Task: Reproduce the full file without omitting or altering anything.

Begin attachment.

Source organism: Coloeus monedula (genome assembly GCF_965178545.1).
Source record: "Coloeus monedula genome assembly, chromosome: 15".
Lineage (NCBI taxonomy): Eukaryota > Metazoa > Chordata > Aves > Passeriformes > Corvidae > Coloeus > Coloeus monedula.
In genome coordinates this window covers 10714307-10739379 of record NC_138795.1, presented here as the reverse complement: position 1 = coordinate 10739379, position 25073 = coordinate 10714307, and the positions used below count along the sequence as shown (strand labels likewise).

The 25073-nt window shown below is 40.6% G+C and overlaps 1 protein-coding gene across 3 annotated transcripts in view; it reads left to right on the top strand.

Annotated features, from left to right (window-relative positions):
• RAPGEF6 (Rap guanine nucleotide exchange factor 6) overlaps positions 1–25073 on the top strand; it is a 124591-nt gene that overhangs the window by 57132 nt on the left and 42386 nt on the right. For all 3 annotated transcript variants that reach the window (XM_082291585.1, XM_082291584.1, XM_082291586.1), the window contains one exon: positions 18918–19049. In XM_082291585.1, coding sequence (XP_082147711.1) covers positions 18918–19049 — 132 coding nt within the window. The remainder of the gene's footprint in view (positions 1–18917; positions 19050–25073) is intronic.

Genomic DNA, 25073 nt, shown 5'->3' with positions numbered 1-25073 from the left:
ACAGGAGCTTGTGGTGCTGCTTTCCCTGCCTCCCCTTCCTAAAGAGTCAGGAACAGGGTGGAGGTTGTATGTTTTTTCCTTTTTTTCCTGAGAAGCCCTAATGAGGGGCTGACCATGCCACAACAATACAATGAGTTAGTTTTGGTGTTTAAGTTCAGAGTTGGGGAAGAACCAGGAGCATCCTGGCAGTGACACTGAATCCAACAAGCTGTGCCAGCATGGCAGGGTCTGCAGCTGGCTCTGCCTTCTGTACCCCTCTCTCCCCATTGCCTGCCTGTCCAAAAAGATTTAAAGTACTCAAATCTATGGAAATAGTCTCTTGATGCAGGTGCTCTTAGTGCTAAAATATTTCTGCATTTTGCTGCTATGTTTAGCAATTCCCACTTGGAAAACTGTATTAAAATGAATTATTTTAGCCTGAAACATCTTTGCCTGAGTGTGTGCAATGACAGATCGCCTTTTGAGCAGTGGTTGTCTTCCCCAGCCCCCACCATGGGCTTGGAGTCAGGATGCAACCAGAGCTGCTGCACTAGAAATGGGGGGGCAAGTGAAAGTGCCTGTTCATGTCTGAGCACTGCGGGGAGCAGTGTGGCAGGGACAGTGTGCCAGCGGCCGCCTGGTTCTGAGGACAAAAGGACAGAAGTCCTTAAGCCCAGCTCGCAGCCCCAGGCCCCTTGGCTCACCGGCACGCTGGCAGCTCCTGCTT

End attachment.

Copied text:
Source organism: Coloeus monedula (genome assembly GCF_965178545.1).
Source record: "Coloeus monedula genome assembly, chromosome: 15".
Lineage (NCBI taxonomy): Eukaryota > Metazoa > Chordata > Aves > Passeriformes > Corvidae > Coloeus > Coloeus monedula.
In genome coordinates this window covers 10714307-10739379 of record NC_138795.1, presented here as the reverse complement: position 1 = coordinate 10739379, position 25073 = coordinate 10714307, and the positions used below count along the sequence as shown (strand labels likewise).

The 25073-nt window shown below is 40.6% G+C and overlaps 1 protein-coding gene across 3 annotated transcripts in view; it reads left to right on the top strand.

Annotated features, from left to right (window-relative positions):
• RAPGEF6 (Rap guanine nucleotide exchange factor 6) overlaps positions 1–25073 on the top strand; it is a 124591-nt gene that overhangs the window by 57132 nt on the left and 42386 nt on the right. For all 3 annotated transcript variants that reach the window (XM_082291585.1, XM_082291584.1, XM_082291586.1), the window contains one exon: positions 18918–19049. In XM_082291585.1, coding sequence (XP_082147711.1) covers positions 18918–19049 — 132 coding nt within the window. The remainder of the gene's footprint in view (positions 1–18917; positions 19050–25073) is intronic.

Genomic DNA, 25073 nt, shown 5'->3' with positions numbered 1-25073 from the left:
ACAGGAGCTTGTGGTGCTGCTTTCCCTGCCTCCCCTTCCTAAAGAGTCAGGAACAGGGTGGAGGTTGTATGTTTTTTCCTTTTTTTCCTGAGAAGCCCTAATGAGGGGCTGACCATGCCACAACAATACAATGAGTTAGTTTTGGTGTTTAAGTTCAGAGTTGGGGAAGAACCAGGAGCATCCTGGCAGTGACACTGAATCCAACAAGCTGTGCCAGCATGGCAGGGTCTGCAGCTGGCTCTGCCTTCTGTACCCCTCTCTCCCCATTGCCTGCCTGTCCAAAAAGATTTAAAGTACTCAAATCTATGGAAATAGTCTCTTGATGCAGGTGCTCTTAGTGCTAAAATATTTCTGCATTTTGCTGCTATGTTTAGCAATTCCCACTTGGAAAACTGTATTAAAATGAATTATTTTAGCCTGAAACATCTTTGCCTGAGTGTGTGCAATGACAGATCGCCTTTTGAGCAGTGGTTGTCTTCCCCAGCCCCCACCATGGGCTTGGAGTCAGGATGCAACCAGAGCTGCTGCACTAGAAATGGGGGGGCAAGTGAAAGTGCCTGTTCATGTCTGAGCACTGCGGGGAGCAGTGTGGCAGGGACAGTGTGCCAGCGGCCGCCTGGTTCTGAGGACAAAAGGACAGAAGTCCTTAAGCCCAGCTCGCAGCCCCAGGCCCCTTGGCTCACCGGCACGCTGGCAGCTCCTGCTT